In any case, while the specs-based evaluation of cameras can be instructive in revealing their potential as photographic tools, it remains incomplete and does no justice, for example, to the way the 5D Mark IV or the G3X perform in practice. User reviews that are available, for instance, at amazon can sometimes shed light on these issues, but such feedback is all too often partial, inconsistent, and inaccurate.
This is why expert reviews are important. The adjacent summary-table relays the overall verdicts of several of the most popular camera review sites (amateurphotographer [AP], cameralabs [CL], digitalcameraworld [DCW], dpreview [DPR], ephotozine [EPZ], photographyblog [PB]). As can be seen, the professional reviewers agree in many cases on the quality of different cameras, but sometimes their assessments diverge, reinforcing the earlier point that a camera decision is often a very personal choice.
|1.||Canon 5D Mark IV||4.5/5||+ +||4/5||87/100||4.5/5||4.5/5||Aug 2016||3,499|
|2.||Canon G3 X||3.5/5||+||..||..||4.5/5||4/5||Jun 2015||999|
|3.||Canon 6D Mark II||4/5||+||4/5||80/100||4.5/5||4/5||Jun 2017||1,999|
|4.||Canon 1D X Mark II||..||..||4.5/5||89/100||4.5/5||4.5/5||Feb 2016||5,999|
|5.||Canon 80D||4/5||+ +||4.5/5||84/100||4.5/5||4.5/5||Feb 2016||1,199|
|6.||Canon 5DS||..||+||..||83/100||4.5/5||4.5/5||Feb 2015||3,699|
|7.||Canon 5DS R||5/5||+||..||83/100||5/5||4.5/5||Feb 2015||3,699|
|8.||Canon G9 X||3.5/5||+ +||..||..||4.5/5||4.5/5||Oct 2015||529|
|9.||Canon G7 X||4/5||+ +||..||77/100||4.5/5||4.5/5||Sep 2014||699|
|10.||Canon 70D||5/5||+ +||..||83/100||4.5/5||5/5||Jul 2013||1,199|
|11.||Canon 5D Mark III||..||+ +||..||82/100||4.5/5||4.5/5||Mar 2012||3,499|
|12.||Canon 5D Mark II||4/5||91/100||..||79/100||4/5||..||Sep 2008||3,499|
|13.||Canon 5D||..||88/100||..||+ +||o||..||Aug 2005||3,299|
|14.||Nikon D850||4.5/5||+ +||5/5||89/100||4.5/5||5/5||Jul 2017||3,299|
|15.||Nikon D800||5/5||+ +||..||82/100||5/5||5/5||Feb 2012||2,999|
|16.||Nikon D800E||..||..||..||84/100||5/5||5/5||Feb 2012||3,299|
|17.||Panasonic FZ1000||4/5||+ +||..||82/100||4.5/5||4.5/5||Jun 2014||899|
|Notes: (+ +) highly recommended; (+) recommended; (o) reviewed; (..) not available.|
The review scores listed above should be treated with care, though. The ratings were established in reference to similarly priced cameras that were available in the market at the time of the review. A score, therefore, has to be seen in close connection to the price and market introduction time of the camera, and comparing ratings of very distinct cameras or ones that are far apart in terms of their release date have little meaning. Also, please note that some of the review sites have changed their methodology and reporting over time.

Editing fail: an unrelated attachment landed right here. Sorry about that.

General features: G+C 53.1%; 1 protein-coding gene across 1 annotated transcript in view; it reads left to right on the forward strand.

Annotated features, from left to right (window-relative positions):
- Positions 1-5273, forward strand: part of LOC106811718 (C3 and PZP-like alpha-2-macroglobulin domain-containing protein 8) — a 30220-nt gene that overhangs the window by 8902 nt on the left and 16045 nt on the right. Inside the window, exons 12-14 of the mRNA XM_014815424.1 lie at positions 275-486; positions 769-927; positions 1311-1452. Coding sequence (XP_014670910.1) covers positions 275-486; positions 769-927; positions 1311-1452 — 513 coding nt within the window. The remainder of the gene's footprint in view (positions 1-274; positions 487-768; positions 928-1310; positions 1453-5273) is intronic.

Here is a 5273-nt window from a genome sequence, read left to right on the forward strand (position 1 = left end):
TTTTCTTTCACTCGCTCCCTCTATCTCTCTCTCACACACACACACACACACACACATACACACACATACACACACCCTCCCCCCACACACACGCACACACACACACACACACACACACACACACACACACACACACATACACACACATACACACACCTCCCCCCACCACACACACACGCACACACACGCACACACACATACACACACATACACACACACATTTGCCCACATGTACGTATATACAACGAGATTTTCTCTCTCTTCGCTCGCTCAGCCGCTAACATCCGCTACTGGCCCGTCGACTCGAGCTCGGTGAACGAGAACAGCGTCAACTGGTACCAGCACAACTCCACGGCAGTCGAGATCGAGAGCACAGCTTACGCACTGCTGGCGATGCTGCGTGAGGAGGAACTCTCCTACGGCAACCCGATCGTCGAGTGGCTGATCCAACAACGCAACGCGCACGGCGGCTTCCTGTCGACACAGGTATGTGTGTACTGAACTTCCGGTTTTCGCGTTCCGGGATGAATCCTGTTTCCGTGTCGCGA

Other camera comparisons
Did this review help to inform your camera decision process? If you would like to see a different side-by-side camera review, just make a corresponding selection in the search boxes below. As an alternative, you can also directly jump to any one of the listed comparisons that were previously generated by the CAM-parator tool.
- Canon 5D Mark IV vs Canon SX50
- Canon 5D Mark IV vs Canon T3
- Canon 5D Mark IV vs Olympus E-M1
- Canon 5D Mark IV vs Pentax 645Z
- Canon 5D Mark IV vs Ricoh WG-60
- Canon 5D Mark IV vs Sony A5000
- Canon 750D vs Canon G3 X
- Canon G3 X vs Canon G7 X Mark III
- Canon G3 X vs Nikon D100
- Canon G3 X vs Olympus E-300
- Canon G3 X vs Panasonic FZ330
- Canon G3 X vs Sony WX800
Specifications: Canon 5D Mark IV vs Canon G3 X
Below is a side-by-side comparison of the specs of the two cameras to facilitate a quick review of their differences and common features.
|Camera Model||Canon 5D Mark IV||Canon G3 X|
|Camera Type||Digital single lens reflex||Fixed lens compact camera|
|Camera Lens||Canon EF mount lenses||24-600mm f/2.8-5.6|
|Launch Date||August 2016||June 2015|
|Launch Price||USD 3,499||USD 999|
|Sensor Specs||Canon 5D Mark IV||Canon G3 X|
|Sensor Format||Full Frame Sensor||1" Sensor|
|Sensor Size||36.0 x 24.0 mm||13.2 x 8.8 mm|
|Sensor Area||864 mm2||116.16 mm2|
|Sensor Diagonal||43.3 mm||15.9 mm|
|Sensor Resolution||30.1 Megapixels||20 Megapixels|
|Image Resolution||6720 x 4480 pixels||5472 x 3648 pixels|
|Pixel Pitch||5.36 μm||2.41 μm|
|Pixel Density||3.48 MP/cm2||17.18 MP/cm2|
|Moiré control||Anti-Alias filter||Anti-Alias filter|
|Movie Capability||4K/30p Video||1080/60p Video|
|ISO Setting||100 - 32,000 ISO||125 - 12,800 ISO|
|ISO Boost||50 - 102,400 ISO||125 - 25,600 ISO|
|Image Processor||DIGIC 6+||DIGIC 6|
|DXO Sensor Quality (score)||91||63|
|DXO Color Depth (bits)||24.8||21.4|
|DXO Dynamic Range (EV)||13.6||12.3|
|DXO Low Light (ISO)||2995||521|
|Screen Specs||Canon 5D Mark IV||Canon G3 X|
|Viewfinder Type||Optical viewfinder||Viewfinder optional|
|Viewfinder Field of View||100%|
|Top-Level Screen||Control Panel||no Top Display|
|LCD Framing||Live View||Live View|
|Rear LCD Size||3.2inch||3.2inch|
|LCD Resolution||1620k dots||1620k dots|
|LCD Attachment||Fixed screen||Tilting screen|
|Shooting Specs||Canon 5D Mark IV||Canon G3 X|
|Focus System||Phase-detect AF||Contrast-detect AF|
|Manual Focusing Aid||no Peaking Feature||Focus Peaking|
|Max Shutter Speed (mechanical)||1/8000s||1/2000s|
|Continuous Shooting||7 shutter flaps/s||5.9 shutter flaps/s|
|Time-Lapse Photography||Intervalometer built-in||no Intervalometer|
|Fill Flash||no On-Board Flash||Built-in Flash|
|Storage Medium||CF or SDXC cards||SDXC cards|
|Second Storage Option||Dual card slots||Single card slot|
|UHS card support||UHS-I||UHS-I|
|Connectivity Specs||Canon 5D Mark IV||Canon G3 X|
|Studio Flash||PC Sync socket||no PC Sync|
|USB Connector||USB 3.0||USB 2.0|
|HDMI Port||mini HDMI||mini HDMI|
|Microphone Port||External MIC port||External MIC port|
|Headphone Socket||Headphone port||Headphone port|
|Wifi Support||Wifi built-in||Wifi built-in|
|Near-Field Communication||NFC built-in||NFC built-in|
|Geotagging||GPS built-in||no internal GPS|
|Body Specs||Canon 5D Mark IV||Canon G3 X|
|Environmental Sealing||Weathersealed body||Weathersealed body|
|Battery Life (CIPA)||900 shots per charge||300 shots per charge|
151 x 116 x 76 mm
(5.9 x 4.6 x 3.0 in)
123 x 77 x 105 mm
(4.8 x 3.0 x 4.1 in)
|Camera Weight||890 g (31.4 oz)||733 g (25.9 oz)|